I represent Doug and Linda Gray, a husband and wife who were both employed by the Walt Disney World Company. ...The Grays had to begin their commute before sunrise, and had to travel through some less than safe areas. In fact, they had been accosted on their commute to work in the past. They contacted law enforcement about this and were advised that they should purchase a firearm for their own protection during their commute. Based on this advice, Mr. Gray purchased a revolver to protect he and his wife. When the Grays arrived at work, the revolver was locked in their vehicle.This same basic issue has come up repeatedly. Weyerhauser fired a dozen employees for possessing firearms in their vehicles, and in response to this the Oklahoma State Legislature passed a law forbidding employers to prevent employees from having legally owned firearms in their vehicles. (Here's my post on that story.)...Just 17 days before their 10th anniversary of employment at Disney, they were both terminated. While Mrs. Gray was being asked about an absence from work, she responded that her husband was unable to attend, and she didn't feel safe traveling into work without him. Upon further questioning, Mrs. Gray revealed that Mr. Gray had the firearm in their vehicle for their protection. Disney had the vehicle searched, and the firearm was found, locked in the vehicle where the Grays indicated it was. Both Mr. and Mrs. Gray were terminated. Additionally, Disney had the Orange County Sheriffs issue a trespass warning against Mr. and Mrs. Gray, so that neither could step foot on any Disney property again.
I think employers should not be able to inquire about the contents of nor search employee vehicles. When you drive your car on a public road, police officers do not have the right to search your vehicle without either a search warrant or some evidence that your vehicle contains an illegal item (i.e. probable cause). Under the law your automobile is treated much like your home or your clothing in terms of privacy and the search rights.
I have often heard people say that the private property rights of the employer should allow the employer to make any rules they like about what vehicles can park on their property. I strongly disagree. An employer should have the right to forbid people to enter their property, but they should not have the right to violate your privacy as a condition of granting you access. Allowing employers to search private vehicles is a violation of privacy similar in spirit (albeit not as traumatic), as allowing employers to conduct daily body cavity searches. After all, an employee could hide a folding knife, a home-made hand grenade, poison, drugs or other potentially dangerous items in an orifice.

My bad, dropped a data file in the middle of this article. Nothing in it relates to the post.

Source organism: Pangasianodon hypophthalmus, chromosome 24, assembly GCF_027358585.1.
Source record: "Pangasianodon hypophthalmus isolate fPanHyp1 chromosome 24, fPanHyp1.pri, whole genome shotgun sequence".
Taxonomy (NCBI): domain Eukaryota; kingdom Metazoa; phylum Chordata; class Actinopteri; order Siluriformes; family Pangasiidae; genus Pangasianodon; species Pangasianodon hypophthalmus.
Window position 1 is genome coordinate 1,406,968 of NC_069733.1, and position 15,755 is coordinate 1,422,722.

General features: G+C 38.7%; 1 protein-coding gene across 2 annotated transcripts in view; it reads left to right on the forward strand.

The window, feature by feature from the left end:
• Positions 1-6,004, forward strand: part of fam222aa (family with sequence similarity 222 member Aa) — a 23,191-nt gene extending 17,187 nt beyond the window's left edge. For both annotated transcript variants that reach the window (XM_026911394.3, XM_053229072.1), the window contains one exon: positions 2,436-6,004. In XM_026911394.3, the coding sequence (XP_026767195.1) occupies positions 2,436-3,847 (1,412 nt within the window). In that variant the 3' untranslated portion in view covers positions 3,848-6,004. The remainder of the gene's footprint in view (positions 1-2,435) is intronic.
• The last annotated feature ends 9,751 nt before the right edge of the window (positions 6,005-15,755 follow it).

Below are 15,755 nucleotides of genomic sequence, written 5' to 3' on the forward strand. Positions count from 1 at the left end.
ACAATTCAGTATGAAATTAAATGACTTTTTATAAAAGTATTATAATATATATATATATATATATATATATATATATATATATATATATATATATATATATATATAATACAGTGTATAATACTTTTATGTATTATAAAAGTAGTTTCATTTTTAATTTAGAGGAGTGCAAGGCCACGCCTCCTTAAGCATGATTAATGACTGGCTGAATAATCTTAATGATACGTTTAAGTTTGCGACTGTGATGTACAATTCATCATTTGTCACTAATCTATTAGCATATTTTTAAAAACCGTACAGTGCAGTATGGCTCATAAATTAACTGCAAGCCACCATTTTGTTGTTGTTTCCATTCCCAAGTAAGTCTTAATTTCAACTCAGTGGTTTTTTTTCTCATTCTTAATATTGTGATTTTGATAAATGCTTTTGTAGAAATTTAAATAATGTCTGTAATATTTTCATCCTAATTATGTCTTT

Just how far are people willing to let employers violate the privacy of employees? Could an officer of the company require all female employees to bare their breasts to them so that the officer can verify that they don't have a small Seecamp or a Bobcat hidden inside their bras? Could an employer demand the right feel the breasts of busty female employees to try and determine if their allegedly silicone implants and gel filled bras might instead be hi-tech liquid explosives? (TSA agents already have the right to do this at airport security checkpoints.) Can an employer randomly squeeze the crotch of male employees or put their hands up women's skirts to make sure they aren't wearing Thunderwear holsters?
If an employer can forbid employees to have legal firearms in their vehicles, I don't see why they couldn't legally ban any other item they don't like. With this crazy logic, a Christian Scientist employer could forbid medicine in cars, an atheist employer could forbid bibles and a censor-happy employer could forbid "immoral" books and music. Perhaps a Catholic employer could even forbid contraceptives and copies of The Da Vinci Code.
I say that the 4th Amendment should protect employees from such unreasonable searches and bans:
The right of the people to be secure in their persons, houses, papers, and effects, against unreasonable searches and seizures, shall not be violated, and no Warrants shall issue, but upon probable cause, supported by Oath or affirmation, and particularly describing the place to be searched, and the persons or things to be seized.